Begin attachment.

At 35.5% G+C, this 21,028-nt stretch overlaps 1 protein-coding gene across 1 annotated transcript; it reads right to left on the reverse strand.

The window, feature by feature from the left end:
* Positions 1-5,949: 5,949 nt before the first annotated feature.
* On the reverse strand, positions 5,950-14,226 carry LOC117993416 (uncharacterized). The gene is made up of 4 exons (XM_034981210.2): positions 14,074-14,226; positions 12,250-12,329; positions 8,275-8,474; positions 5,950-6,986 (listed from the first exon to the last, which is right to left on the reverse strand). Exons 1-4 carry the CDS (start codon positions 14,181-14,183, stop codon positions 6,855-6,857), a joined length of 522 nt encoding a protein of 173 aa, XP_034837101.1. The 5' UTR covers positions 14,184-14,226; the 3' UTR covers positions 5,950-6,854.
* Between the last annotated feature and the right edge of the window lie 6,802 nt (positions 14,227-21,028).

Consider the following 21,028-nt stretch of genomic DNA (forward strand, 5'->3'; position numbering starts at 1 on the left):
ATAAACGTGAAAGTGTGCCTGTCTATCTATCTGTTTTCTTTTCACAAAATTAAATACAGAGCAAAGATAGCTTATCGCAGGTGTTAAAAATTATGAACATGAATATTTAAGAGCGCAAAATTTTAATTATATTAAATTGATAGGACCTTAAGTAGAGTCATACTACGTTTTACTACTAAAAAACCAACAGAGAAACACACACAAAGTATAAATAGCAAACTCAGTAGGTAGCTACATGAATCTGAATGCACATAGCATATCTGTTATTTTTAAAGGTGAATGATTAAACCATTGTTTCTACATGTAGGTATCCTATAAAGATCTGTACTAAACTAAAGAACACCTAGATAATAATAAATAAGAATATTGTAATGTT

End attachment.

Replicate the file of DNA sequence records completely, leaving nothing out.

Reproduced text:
At 35.5% G+C, this 21,028-nt stretch overlaps 1 protein-coding gene across 1 annotated transcript; it reads right to left on the reverse strand.

The window, feature by feature from the left end:
* Positions 1-5,949: 5,949 nt before the first annotated feature.
* On the reverse strand, positions 5,950-14,226 carry LOC117993416 (uncharacterized). The gene is made up of 4 exons (XM_034981210.2): positions 14,074-14,226; positions 12,250-12,329; positions 8,275-8,474; positions 5,950-6,986 (listed from the first exon to the last, which is right to left on the reverse strand). Exons 1-4 carry the CDS (start codon positions 14,181-14,183, stop codon positions 6,855-6,857), a joined length of 522 nt encoding a protein of 173 aa, XP_034837101.1. The 5' UTR covers positions 14,184-14,226; the 3' UTR covers positions 5,950-6,854.
* Between the last annotated feature and the right edge of the window lie 6,802 nt (positions 14,227-21,028).

Consider the following 21,028-nt stretch of genomic DNA (forward strand, 5'->3'; position numbering starts at 1 on the left):
ATAAACGTGAAAGTGTGCCTGTCTATCTATCTGTTTTCTTTTCACAAAATTAAATACAGAGCAAAGATAGCTTATCGCAGGTGTTAAAAATTATGAACATGAATATTTAAGAGCGCAAAATTTTAATTATATTAAATTGATAGGACCTTAAGTAGAGTCATACTACGTTTTACTACTAAAAAACCAACAGAGAAACACACACAAAGTATAAATAGCAAACTCAGTAGGTAGCTACATGAATCTGAATGCACATAGCATATCTGTTATTTTTAAAGGTGAATGATTAAACCATTGTTTCTACATGTAGGTATCCTATAAAGATCTGTACTAAACTAAAGAACACCTAGATAATAATAAATAAGAATATTGTAATGTT